The Strip is part of Pittsburgh's Second Ward, which also includes
Downtown. According to the Pittsburgh Post-Gazette, only 266 people lived in the Strip as of 2002 (http://www.post-gazette.com/neigh_city/20030730crimedatapart1p9.asp). That represents a tiny sliver of Pittsburgh's total urban
about 280,000 people. Recent housing developments aim to bring more people
to the Strip. I live in the Brake House Lofts, a three-story apartment
building that opened in 2002. The Brake House is so named because starting
in the early 20th century, it was a factory for the Westinghouse
Air Brake Company and manufactured brakes for trains. Every year,
there is seemingly a new plan to renovate the Armstrong Cork building into
lofts. The Armstrong Cork Building is located right on the Allegheny River,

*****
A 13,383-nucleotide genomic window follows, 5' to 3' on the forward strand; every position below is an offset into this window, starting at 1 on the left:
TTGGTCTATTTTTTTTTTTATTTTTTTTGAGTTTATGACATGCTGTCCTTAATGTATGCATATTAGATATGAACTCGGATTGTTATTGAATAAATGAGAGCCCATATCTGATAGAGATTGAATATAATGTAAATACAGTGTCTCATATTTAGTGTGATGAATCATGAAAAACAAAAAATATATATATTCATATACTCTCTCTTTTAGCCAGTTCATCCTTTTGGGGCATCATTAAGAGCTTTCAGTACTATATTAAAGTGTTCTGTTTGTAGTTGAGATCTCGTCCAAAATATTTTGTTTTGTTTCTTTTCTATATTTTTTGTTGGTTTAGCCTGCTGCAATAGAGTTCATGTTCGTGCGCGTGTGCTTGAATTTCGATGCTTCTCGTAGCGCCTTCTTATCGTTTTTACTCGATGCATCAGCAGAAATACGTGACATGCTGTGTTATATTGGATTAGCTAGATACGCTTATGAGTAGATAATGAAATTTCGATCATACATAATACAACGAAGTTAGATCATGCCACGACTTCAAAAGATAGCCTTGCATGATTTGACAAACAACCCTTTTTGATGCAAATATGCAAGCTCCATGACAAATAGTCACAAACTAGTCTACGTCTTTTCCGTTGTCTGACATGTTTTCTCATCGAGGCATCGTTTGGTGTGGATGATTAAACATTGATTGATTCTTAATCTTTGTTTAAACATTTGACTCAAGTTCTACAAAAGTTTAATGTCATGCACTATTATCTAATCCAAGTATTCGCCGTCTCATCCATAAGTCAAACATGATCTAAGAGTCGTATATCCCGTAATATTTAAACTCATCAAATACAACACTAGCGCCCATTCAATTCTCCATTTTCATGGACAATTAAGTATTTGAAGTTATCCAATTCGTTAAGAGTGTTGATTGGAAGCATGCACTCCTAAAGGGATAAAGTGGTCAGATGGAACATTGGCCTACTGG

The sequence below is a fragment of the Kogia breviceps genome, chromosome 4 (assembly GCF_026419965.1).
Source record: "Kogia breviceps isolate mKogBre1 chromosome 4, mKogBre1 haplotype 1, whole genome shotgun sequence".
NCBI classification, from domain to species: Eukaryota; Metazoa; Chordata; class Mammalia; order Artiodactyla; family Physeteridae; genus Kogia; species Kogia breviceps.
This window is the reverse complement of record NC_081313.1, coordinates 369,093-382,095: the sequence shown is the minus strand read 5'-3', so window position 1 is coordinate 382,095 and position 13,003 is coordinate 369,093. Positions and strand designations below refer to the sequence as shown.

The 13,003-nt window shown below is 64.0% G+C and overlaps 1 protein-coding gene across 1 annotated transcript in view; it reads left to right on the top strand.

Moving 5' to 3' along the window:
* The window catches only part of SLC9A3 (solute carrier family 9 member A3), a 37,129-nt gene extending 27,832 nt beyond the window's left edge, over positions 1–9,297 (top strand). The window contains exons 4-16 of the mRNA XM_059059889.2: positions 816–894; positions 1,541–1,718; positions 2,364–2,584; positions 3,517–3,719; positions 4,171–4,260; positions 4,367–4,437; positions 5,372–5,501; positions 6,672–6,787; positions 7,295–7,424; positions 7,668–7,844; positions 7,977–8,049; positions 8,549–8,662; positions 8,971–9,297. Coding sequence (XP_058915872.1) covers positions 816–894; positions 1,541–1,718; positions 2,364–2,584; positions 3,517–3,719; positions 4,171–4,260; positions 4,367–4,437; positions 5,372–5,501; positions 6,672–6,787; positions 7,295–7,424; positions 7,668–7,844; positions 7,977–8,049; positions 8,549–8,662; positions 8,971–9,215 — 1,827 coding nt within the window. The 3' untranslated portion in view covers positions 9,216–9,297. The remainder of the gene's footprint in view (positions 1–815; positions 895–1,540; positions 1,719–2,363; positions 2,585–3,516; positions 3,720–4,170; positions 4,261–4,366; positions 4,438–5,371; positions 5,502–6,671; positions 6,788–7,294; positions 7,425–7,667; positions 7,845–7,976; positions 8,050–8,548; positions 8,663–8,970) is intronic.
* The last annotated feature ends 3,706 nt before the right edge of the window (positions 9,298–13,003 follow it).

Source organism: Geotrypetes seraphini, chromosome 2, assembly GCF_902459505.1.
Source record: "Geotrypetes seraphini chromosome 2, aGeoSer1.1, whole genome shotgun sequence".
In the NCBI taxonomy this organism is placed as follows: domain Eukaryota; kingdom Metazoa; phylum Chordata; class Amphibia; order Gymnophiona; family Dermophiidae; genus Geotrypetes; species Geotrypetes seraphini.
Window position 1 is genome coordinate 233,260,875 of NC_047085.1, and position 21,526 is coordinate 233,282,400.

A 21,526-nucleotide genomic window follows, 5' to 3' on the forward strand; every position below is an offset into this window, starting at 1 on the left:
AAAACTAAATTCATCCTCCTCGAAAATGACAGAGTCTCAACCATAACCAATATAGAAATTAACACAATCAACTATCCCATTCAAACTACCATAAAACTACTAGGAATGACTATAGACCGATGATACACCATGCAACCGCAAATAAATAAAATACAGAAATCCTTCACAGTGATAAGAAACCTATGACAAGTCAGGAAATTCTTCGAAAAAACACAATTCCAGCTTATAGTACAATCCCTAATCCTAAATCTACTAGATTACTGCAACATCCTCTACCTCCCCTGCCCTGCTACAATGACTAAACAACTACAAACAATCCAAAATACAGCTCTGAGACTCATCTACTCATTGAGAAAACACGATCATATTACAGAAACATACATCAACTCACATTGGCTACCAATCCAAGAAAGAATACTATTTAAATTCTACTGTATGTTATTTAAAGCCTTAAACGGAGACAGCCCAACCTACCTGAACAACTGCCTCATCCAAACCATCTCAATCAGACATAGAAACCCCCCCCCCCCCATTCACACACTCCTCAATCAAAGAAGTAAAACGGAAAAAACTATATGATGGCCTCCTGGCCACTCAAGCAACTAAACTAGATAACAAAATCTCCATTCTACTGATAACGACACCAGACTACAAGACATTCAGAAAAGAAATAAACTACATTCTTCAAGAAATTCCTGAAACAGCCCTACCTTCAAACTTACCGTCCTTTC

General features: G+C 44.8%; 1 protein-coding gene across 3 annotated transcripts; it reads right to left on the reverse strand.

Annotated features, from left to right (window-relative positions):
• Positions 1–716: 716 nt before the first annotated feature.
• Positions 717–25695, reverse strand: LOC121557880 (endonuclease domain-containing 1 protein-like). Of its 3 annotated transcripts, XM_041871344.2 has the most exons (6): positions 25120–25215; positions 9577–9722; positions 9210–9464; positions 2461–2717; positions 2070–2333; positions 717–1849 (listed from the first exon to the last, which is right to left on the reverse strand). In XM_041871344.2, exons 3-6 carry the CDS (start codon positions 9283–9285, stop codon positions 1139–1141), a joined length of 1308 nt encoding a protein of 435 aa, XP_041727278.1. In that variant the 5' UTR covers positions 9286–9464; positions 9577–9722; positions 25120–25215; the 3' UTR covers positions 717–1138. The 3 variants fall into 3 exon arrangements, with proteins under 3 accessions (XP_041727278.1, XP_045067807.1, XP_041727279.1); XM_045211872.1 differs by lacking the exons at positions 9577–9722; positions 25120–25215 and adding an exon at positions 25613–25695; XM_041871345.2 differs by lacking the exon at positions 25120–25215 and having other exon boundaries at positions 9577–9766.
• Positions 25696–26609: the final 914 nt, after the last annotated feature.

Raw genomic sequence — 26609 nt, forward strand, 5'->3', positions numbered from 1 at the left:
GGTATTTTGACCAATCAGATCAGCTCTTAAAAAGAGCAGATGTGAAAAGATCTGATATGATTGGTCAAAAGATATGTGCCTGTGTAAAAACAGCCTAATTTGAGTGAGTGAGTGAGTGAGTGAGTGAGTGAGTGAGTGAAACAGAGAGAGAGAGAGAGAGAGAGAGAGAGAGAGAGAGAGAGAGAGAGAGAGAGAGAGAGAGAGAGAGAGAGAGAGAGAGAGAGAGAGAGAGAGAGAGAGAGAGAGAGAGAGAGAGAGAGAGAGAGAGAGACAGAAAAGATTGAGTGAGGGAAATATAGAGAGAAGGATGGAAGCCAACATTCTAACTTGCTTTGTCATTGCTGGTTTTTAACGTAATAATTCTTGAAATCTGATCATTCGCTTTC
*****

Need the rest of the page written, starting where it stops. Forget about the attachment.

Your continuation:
but has fallen into disrepair and has been unused (except for the occasional
rave or murder) for decades.
Due to the low population, you won't find any pharmacies,
general-purpose grocery stores, or doctors offices (although there is
an animal hospital) in the Strip. Instead, you will find a number of
specialty markets including many ethnic grocers. The Strip has also been
known for its nightlife, including many bars and clubs that go out of
business disappointingly often.
Getting to the Strip
The Strip District extends from 11th Street to 33rd Street, but most of
the tourist/yuppie traffic heads for the markets between 16th and 24th.
If you're planning on visiting the Strip, park on Penn between 24th and 27th
and walk for a bit, or prepare to be gouged severely by
parking lot attendants near the markets. Beyond 28th Street, most of the
buildings are used for factories, warehouses, trucking
facilities, and of course the city's auto pound.
PATransit also runs a few bus routes such as the 54C, 86B, and 91S
that travel to Liberty Avenue or Penn Avenue in the Strip. Party-goers
can take the Ultraviolet Loop on Fridays and Saturdays from 7:00 PM to
3:00 AM, operating on a half-hourly schedule.
When the weather is good, Pittsburghers and folks from the suburbs flock
to the Strip. Greeting them are many street performers, panhandlers, and
street vendors. A friend of mine who is also from Long Island said